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Porgy — Take Four

Curtain call for “Porgy and Bess” with Rouben Mamoulian in glasses

The latest installment of Conrad L. Osborne’s indispensable opera blog takes stock of Porgy and Bess and the Met’s acclaimed new production. It also graciously plugs my own recent series of Porgy blogs in this space, my American Scholar review of the Met Porgy, and my book (“On My Way” – the Untold Story of Rouben Mamoulian, George Gershwin, and “Porgy and Bess”) about this opera’s complex and illuminating genesis.

To my ears, Porgy and Bess is the highest creative achievement in American classical music. Osborne is not convinced.  A crucial sticking point is the anomaly my book exposes: it is an opera with two endings. The first is that of DuBose Heyward, who wrote Porgy the novel: Bess deserts Porgy; Porgy collapses (“Oh Bess, oh where’s my Bess?”). The second was invented by the opera’s first director, Rouben Mamoulian: Porgy lifts himself up and declares himself on his way “to a heav’nly land.”

Is this double ending, not created but creatively absorbed by Gershwin, a unique inspiration? Or is it an unwanted confusion imposed by an ingenious but meddlesome stage director then at the peak of his fame and influence? (Rouben Mamoulian received equal billing with George Gershwin: think about that.)

Osborne finds the Mamouian ending unconvincing, tacked on – “like a rather perfunctory, conventional music-comedy happy ending.” I believe in the Mamoulian ending. Like Porgy’s, this is an act of faith: I have yet to see it adequately realized on stage.

That Mamoulian should have changed Heyward’s ending – a process explored in detail in my book – was merely predictable. He rigidly espoused uplift, and Heyward’s ending  — “a face that sagged wearily, and the eyes of age lit only by a faint reminiscent glow from suns and moons that had looked into them, and had already dropped down the west” – is lyrically yet unrelievedly bleak. If Mamoulian had merely picked Porgy up, the new ending would be risible. But Mamoulian did a lot more than that. He fundamentally reconceived Porgy’s character as prepossessing, actually heroic. He fundamentally reconceived Porgy’s story as an odyssey of personal realization: a cripple made whole. And he furnished a brilliant linchpin for Porgy’s regeneration, the opera’s most telling line: “Bring my goat!”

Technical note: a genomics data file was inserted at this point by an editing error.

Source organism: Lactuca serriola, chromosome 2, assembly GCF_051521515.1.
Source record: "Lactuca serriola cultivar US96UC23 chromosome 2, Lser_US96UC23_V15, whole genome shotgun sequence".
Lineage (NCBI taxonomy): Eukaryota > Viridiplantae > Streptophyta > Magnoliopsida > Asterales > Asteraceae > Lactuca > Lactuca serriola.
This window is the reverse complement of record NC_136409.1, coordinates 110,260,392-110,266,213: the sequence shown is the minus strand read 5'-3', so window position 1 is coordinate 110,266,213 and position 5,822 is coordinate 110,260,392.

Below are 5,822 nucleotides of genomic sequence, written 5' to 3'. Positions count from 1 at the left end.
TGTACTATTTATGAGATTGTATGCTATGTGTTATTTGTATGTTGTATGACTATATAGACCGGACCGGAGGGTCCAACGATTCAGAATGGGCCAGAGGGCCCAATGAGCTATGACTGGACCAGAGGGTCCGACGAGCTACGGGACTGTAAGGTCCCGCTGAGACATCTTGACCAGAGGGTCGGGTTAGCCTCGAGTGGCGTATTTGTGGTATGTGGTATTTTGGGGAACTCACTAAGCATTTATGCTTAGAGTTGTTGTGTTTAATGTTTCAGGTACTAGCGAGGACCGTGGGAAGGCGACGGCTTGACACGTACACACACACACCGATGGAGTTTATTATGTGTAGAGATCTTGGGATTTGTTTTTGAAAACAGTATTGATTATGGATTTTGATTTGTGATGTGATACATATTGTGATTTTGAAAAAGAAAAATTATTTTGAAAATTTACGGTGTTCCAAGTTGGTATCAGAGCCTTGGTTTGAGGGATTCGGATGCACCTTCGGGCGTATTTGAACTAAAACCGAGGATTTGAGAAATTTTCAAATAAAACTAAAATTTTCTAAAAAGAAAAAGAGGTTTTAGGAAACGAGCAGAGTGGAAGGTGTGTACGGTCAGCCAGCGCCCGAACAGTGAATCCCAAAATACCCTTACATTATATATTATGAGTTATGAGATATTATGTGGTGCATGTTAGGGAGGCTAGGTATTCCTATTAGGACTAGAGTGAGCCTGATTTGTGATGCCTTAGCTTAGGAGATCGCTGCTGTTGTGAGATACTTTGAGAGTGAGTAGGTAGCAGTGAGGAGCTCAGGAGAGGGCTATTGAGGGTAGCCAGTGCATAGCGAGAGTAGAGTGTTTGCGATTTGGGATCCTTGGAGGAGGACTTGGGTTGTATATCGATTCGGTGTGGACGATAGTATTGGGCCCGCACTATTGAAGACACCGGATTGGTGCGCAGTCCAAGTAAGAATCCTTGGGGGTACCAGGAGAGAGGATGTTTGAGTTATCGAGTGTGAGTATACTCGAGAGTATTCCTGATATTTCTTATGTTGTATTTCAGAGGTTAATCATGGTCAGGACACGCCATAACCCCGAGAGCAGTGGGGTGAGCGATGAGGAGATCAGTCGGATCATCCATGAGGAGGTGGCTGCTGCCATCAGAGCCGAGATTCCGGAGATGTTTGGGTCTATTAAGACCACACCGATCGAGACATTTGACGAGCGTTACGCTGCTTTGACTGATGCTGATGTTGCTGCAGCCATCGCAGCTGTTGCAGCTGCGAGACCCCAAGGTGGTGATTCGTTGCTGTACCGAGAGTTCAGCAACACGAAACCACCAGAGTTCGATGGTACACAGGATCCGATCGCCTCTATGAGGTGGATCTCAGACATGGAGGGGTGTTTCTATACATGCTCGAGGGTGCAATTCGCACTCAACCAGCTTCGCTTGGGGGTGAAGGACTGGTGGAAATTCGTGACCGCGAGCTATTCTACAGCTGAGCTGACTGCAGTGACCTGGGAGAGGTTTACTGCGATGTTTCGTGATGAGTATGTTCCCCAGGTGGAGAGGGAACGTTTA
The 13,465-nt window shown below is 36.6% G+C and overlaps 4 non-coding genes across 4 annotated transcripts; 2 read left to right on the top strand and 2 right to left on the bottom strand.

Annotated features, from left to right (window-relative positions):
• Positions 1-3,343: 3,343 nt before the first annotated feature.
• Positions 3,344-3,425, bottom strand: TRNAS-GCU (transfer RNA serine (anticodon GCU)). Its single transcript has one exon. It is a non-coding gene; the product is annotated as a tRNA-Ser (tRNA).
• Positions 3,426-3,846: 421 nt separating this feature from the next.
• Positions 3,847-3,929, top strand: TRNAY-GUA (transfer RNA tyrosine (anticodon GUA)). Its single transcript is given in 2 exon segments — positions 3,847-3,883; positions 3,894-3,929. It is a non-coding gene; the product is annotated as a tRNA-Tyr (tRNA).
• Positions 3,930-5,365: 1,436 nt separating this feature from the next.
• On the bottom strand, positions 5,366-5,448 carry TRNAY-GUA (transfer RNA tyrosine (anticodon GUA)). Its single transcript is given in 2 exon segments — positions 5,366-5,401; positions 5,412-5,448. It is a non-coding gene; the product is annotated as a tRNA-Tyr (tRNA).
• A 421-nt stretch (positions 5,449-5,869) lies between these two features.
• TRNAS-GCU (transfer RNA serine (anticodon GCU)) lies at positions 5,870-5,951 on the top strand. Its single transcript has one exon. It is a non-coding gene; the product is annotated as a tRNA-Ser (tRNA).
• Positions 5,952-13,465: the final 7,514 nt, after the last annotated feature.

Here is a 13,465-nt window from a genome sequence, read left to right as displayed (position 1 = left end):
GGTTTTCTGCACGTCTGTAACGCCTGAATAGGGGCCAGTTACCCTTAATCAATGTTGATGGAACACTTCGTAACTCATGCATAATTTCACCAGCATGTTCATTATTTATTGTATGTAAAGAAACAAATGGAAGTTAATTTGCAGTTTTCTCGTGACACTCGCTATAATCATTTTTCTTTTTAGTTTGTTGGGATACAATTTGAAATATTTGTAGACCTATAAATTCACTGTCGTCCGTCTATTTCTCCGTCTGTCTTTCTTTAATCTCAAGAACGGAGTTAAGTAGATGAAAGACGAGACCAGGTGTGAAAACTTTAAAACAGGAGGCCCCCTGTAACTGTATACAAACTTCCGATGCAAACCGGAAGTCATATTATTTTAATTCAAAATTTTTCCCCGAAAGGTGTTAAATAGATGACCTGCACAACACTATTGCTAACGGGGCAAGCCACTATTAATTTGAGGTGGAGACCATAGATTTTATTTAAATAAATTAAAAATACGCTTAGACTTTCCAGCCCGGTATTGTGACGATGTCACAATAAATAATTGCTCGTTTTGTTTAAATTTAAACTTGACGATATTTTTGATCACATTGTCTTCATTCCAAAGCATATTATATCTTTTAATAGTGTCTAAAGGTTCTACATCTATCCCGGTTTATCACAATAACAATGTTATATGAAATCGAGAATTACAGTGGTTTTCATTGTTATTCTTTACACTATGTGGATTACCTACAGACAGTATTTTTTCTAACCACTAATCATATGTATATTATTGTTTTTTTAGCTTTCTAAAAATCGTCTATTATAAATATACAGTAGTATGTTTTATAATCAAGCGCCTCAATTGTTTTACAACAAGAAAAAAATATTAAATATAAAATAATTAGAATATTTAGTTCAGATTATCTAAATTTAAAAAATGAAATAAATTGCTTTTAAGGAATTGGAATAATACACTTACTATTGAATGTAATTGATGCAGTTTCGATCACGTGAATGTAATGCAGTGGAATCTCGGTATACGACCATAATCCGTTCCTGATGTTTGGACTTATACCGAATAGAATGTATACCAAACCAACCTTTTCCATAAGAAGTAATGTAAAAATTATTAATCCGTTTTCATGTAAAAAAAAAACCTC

As I have argued, two necessary ingredients to bring this line off are missing in the Met production, directed by James Robinson with Eric Owens as Porgy. They are also not to be found in the DVD of the San Francisco Opera production directed by Francesca Zambello with Owens as Porgy again.

The first ingredient is the declaration “Bring my goat!” itself — or something sufficiently like it. There is no goat in either production. That is: Porgy is not severely crippled. Rather than ambulating on a goat-cart because his legs are limp, he walks on crutches. For all that we can glean, he could have gone to that picnic after all. His crucial self-assessment – that when God made cripples he made them to be lonely – no longer tells. He is by no means a man for whom winning a woman seems self-evidently inconceivable. So his story of unlikely self-realization, a central tread of the opera, is greatly diminished.

The second necessary ingredient, arising from the first, is that Porgy’s resolve to pick himself up must become a moment of crisis and surprise. We must not know – he must not know — that he can make it. If we do, Mamoulian’s ending is truly “tacked on.”